August 29, 2018

M. NourbeSe Philip Quote


It was during those lectures I heard one of the truisms that form part of the canon on African art, and one which helps foster another type of erasure - this time about Western art. It also reveals how useful African art and primitivism have become as countercultural alternatives to Western art practices.

African art is functional, inseparable from the social order, the argument goes, vis-à-vis the Western art tradition where art by designation is what we have come to understand art to mean. Integral to this approach is the belief that art exists here in the West over and above the social order - often apart from the social order. The commodity value assigned to art - and to the artist - makes it a part of the economy, but essentially it is a thing apart - alien, alienated and, at times, alienating.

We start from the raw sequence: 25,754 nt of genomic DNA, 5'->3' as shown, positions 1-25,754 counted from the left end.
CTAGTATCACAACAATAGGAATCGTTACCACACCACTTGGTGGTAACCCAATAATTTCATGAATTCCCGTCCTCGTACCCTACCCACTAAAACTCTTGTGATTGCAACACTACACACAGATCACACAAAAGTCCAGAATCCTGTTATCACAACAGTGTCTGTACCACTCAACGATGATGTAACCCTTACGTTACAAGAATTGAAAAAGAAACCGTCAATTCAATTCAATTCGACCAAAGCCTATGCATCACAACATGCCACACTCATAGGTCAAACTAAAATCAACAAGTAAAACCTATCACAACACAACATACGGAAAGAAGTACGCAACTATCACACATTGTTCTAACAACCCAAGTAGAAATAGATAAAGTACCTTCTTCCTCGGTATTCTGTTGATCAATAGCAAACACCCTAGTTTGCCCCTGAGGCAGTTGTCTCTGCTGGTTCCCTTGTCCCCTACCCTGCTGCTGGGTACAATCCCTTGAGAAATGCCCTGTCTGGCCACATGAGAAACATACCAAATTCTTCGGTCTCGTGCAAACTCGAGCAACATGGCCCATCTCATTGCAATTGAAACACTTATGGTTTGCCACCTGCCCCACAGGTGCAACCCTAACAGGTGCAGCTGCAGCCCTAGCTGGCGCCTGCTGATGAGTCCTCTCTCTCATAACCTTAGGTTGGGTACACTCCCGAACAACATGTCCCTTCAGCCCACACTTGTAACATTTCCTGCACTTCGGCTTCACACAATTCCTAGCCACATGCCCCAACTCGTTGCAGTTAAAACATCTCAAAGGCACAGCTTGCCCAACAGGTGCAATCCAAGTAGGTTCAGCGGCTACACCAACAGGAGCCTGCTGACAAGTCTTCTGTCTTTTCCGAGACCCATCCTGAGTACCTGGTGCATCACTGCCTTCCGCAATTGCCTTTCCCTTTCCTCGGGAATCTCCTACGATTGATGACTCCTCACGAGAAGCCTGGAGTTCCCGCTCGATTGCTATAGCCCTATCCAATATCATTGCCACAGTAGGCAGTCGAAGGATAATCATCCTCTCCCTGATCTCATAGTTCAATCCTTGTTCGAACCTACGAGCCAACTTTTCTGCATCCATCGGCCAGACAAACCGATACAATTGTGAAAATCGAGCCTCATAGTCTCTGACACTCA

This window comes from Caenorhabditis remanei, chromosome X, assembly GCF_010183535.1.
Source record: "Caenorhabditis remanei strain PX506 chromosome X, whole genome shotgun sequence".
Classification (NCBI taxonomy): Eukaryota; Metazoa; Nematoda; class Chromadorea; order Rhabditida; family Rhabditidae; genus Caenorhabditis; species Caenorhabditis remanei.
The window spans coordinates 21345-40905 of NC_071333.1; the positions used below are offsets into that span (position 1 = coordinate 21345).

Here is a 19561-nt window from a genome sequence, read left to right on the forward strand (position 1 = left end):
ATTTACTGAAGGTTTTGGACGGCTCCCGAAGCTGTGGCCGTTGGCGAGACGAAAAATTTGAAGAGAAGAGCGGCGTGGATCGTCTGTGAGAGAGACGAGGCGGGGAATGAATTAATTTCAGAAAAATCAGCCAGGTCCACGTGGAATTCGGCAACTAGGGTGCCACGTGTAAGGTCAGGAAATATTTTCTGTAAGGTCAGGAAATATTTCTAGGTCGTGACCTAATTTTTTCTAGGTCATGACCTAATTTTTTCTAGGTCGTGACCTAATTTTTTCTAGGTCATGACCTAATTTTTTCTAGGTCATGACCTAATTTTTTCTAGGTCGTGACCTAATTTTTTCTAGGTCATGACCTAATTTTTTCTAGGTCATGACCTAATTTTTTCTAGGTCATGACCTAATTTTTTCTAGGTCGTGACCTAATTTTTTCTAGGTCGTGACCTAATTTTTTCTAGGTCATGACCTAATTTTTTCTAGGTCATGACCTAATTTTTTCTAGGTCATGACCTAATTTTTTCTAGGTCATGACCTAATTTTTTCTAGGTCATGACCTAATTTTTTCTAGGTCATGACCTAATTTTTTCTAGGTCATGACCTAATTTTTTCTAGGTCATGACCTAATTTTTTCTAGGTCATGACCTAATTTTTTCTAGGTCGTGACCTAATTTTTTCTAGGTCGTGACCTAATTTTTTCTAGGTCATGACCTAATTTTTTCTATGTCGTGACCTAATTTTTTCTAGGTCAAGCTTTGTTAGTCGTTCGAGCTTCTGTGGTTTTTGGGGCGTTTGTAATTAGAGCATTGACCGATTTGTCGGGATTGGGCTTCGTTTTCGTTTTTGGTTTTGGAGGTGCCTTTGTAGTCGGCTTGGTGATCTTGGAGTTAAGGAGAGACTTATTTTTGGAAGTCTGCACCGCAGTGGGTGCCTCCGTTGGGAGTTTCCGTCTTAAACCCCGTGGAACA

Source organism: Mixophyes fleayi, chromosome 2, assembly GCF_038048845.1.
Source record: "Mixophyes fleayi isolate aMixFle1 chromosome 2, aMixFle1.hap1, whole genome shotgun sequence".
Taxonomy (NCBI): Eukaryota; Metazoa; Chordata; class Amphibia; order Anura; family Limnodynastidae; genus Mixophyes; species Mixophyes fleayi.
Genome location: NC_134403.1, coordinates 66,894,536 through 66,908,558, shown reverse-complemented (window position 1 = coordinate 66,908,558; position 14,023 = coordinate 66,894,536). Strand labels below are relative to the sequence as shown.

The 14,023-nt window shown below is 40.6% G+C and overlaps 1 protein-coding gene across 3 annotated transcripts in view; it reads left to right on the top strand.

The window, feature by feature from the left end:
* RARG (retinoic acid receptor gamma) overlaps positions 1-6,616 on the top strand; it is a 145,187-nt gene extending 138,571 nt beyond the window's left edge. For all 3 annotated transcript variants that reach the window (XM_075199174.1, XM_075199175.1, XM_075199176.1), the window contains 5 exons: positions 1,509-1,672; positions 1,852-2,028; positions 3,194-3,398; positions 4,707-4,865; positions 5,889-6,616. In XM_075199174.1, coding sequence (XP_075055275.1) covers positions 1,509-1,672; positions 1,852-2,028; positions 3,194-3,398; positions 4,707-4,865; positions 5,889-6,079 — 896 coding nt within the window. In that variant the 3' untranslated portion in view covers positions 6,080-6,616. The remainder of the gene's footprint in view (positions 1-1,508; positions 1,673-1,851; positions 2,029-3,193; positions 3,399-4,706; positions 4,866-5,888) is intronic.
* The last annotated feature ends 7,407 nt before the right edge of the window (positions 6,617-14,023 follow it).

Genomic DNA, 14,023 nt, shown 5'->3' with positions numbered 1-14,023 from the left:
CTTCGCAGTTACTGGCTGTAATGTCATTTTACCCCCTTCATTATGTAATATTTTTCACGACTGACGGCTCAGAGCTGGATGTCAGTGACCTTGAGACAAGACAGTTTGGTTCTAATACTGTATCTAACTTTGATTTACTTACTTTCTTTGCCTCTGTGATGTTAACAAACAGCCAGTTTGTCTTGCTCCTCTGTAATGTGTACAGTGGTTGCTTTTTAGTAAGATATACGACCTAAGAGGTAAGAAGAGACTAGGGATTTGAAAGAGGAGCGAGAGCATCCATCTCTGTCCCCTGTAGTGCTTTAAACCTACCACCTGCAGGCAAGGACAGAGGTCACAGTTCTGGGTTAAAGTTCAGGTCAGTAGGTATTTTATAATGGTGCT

It is, however, integral to the concept and understanding of art here in the West, that its connection to the social matrix - to labour, history and politics - not be seen, acknowledged or articulated. Which is where the African and Oceanic - the primitive - has served such a useful purpose, for with the primitive, the cultural connections between art and the social fabric - although irrevocably torn - could be clearly seen and held up as a significant difference from the Western tradition.

On the one hand, the cultural object forcibly torn out of its context, assigned artistic value and meaning, and reinterpreted as functional - an integral part of the social order; on the other, the cultural object still within its context, but with its connections to the social fabric hidden or obliterated. What are, in fact, flip sides of the same coin are presented as radical differences.

- M. NourbeSe Philip, from Blank: Essays & Interviews

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